Still, a lot of riders swear by throttle blipping. That’s fine, if you do it skillfully. I find that it just adds another thing to do while I’m screaming into turn 1 at over 100mph. Listen to my downshifts at the end of the long straightaway in this video from a recent track day, starting at 2:06 and then throughout the video. You can hear how I simply downshift and then ease out the clutch. It’s done quickly, but smoothly:

Engine Braking

Not blipping the throttle means I don’t have the problem of coordinating throttle blipping while modulating the front brake, but there is an added benefit that comes from the stabilizing effect that engine braking offers. Let me explain.
Rear brake force, either in the form of rear brake application (which I do not use on the track) or from engine braking, “pulls” the rear of the motorcycle in line with the front wheel. Blipping the throttle during downshifts minimizes engine braking compared to simply easing out the clutch. Engine braking still happens, it just occurs in a shorter duration of time and can be abrupt if not done well.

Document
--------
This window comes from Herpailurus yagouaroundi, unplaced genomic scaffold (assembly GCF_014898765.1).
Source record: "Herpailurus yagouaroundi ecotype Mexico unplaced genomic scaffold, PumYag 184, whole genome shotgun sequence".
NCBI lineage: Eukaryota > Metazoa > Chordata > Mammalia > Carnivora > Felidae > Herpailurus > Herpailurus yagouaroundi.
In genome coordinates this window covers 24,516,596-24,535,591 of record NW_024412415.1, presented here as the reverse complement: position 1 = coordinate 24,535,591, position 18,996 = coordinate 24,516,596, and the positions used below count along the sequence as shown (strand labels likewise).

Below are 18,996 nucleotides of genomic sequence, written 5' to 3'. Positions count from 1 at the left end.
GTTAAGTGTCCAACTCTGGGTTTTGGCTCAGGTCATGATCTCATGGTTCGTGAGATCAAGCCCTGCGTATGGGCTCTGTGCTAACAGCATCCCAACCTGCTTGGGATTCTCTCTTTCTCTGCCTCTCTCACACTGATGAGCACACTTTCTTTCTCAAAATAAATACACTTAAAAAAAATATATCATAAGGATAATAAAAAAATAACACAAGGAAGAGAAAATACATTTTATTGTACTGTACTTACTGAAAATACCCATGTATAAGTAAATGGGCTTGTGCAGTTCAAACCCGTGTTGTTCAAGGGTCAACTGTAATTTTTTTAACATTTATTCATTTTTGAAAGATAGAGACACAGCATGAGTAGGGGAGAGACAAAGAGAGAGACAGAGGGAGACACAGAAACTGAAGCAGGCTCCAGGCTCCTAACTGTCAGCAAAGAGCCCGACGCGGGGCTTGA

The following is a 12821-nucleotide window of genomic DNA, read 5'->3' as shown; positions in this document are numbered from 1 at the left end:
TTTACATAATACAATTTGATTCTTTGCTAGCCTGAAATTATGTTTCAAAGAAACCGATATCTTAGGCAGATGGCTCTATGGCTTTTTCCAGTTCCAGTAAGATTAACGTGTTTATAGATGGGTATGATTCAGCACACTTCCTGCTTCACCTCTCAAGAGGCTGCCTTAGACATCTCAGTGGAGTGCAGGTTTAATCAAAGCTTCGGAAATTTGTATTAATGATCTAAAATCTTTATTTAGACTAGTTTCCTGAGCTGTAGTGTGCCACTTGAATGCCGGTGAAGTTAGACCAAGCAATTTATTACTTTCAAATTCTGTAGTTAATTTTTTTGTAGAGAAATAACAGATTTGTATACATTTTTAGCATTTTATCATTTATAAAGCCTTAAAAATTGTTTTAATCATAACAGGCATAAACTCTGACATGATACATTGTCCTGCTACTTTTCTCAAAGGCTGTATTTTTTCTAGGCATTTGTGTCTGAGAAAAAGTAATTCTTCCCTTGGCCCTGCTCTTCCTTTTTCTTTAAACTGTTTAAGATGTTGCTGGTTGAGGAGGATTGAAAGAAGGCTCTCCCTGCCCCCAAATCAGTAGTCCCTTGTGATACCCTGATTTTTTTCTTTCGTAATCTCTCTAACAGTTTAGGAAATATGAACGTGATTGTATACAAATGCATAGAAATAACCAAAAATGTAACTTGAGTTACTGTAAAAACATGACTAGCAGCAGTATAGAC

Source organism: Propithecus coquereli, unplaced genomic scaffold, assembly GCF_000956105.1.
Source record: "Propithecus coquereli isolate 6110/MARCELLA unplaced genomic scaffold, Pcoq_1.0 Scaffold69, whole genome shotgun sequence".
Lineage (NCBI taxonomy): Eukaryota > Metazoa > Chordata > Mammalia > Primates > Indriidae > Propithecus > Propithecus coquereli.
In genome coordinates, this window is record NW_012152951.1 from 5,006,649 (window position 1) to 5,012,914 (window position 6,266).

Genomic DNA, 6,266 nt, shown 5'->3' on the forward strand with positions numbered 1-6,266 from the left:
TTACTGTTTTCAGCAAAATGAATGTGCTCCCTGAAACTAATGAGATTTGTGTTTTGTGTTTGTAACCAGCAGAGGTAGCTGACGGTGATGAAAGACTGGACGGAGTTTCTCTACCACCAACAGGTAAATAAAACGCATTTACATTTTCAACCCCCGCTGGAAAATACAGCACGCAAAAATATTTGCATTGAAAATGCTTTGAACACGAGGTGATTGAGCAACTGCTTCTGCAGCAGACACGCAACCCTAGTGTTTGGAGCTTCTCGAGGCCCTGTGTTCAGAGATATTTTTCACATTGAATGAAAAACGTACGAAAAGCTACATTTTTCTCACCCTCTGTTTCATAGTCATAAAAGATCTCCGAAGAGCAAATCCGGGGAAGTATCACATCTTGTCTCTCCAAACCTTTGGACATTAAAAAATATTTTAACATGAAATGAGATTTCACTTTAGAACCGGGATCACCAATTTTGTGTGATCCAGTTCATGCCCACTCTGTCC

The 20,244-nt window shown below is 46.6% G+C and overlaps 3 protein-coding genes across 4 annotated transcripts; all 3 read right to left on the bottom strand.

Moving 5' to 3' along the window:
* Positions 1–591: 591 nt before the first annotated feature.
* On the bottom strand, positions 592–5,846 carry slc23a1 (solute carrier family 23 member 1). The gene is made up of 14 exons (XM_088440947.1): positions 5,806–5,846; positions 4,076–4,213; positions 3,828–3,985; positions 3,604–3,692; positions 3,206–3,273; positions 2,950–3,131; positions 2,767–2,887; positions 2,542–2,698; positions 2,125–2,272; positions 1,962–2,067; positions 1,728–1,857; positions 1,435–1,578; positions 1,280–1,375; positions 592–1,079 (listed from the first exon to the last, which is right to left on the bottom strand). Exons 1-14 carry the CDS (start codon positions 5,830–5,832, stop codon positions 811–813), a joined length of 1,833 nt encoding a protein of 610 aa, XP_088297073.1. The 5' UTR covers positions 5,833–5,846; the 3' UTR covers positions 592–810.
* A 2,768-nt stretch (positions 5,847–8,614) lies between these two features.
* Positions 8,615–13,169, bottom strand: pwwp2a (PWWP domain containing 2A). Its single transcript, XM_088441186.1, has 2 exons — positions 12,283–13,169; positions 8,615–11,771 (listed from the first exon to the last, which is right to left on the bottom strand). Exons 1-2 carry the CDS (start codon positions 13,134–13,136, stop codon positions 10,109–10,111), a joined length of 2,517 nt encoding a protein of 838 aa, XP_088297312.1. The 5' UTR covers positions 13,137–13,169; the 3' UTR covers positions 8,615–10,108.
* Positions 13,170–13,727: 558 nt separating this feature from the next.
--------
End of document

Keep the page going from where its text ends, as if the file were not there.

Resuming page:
Do you blip your throttle? If so, or if not, tell us why?


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Schooling the Public

This what people see that prompts them to ask "Aren't you hot?"
This is what people see that prompts them to ask “Aren’t you hot?”

I thought it might be fun to share a sampling of statements I hear often from Mr. and Mrs. Non-riding Public, along with my usual response. Perhaps these statements are familiar to you, too. And maybe your responses are similar to mine. Whatever.

#1: “Aren’t You Hot?”